Chapter 3.10

Data Aggregation and Analysis

"Mass psychology is not simply a summation of individual psychologies; that is a prime theorem of social psychodynamics---not just my opinion; no exception has ever been found to this theorem."

Robert A. Heinlein, Methuselah's Children

These days, you hear the buzz-word "Big Data" being thrown around everywhere, as if it's something new and exciting. It isn't, really; it is just the natural extension of data aggregation and analysis techniques that have existed for decades, applied to the surprising amount of personal information that is shared with the world on the internet through social media, blogging platforms, and community platforms. Now, what can be inferred from this amount of data is what the buzz is really all about---and where a lot of companies are making all their money.

At its core, Big Data is simple. It starts with simple techniques for parsing the data available on the internet, from HTML, XML, JSON, and so forth; using concepts from the semantic web, it allows developers to infer more meaning about this data than would otherwise be possible; and then it aggregates large volumes of this data so that global trends and individual preferences can be exploited for profit. And using techniques from artificial intelligence for designing knowledge-based systems, this simple set of techniques can be transformed into a multi-billion dollar enterprise.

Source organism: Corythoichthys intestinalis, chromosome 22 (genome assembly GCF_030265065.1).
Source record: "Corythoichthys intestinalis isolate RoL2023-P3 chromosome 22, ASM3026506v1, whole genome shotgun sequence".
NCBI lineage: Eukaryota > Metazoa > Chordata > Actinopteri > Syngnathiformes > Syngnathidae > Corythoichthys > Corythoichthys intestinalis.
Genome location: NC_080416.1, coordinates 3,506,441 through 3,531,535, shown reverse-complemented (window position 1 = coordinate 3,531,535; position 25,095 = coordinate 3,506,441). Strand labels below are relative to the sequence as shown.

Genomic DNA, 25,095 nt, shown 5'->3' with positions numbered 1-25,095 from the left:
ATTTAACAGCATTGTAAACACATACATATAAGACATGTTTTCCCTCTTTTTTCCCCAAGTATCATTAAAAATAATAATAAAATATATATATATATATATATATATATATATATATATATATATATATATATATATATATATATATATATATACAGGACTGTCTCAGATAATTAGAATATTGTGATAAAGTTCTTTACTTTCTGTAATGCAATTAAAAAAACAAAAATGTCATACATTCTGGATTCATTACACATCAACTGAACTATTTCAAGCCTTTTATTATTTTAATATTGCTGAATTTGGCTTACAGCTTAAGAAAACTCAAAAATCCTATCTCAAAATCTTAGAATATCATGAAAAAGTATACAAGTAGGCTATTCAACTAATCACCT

These types of tasks are Lisp's core strength. Symbolic computation is aptly suited for representing knowledge-based systems and artificial intelligence problems, and can give new-comers to the business of Big Data a significant edge against their monolithic, corporate competitors.

In this chapter we will look at the challenges of scraping websites, xml and json feeds; parsing the data intelligently; storing and indexing large quantities of data; analyzing and graphing such data in meaningful ways; and writing AI agents that can automate this process for you. We will also look at considerations of privacy, and your responsibility in handling, using, and protecting personal information appropriately.

Exercise 3.10.1

Lisp-Based HTTP Clients

Exercise 3.10.2

Scraping the Web

Exercise 3.10.3

Parsing XML and HTML

Exercise 3.10.4

Parsing JSON

Exercise 3.10.5

Data Aggregation

Exercise 3.10.6

Targeted Data Mining

Project 3.10.7

An Extensible Knowledge Engine

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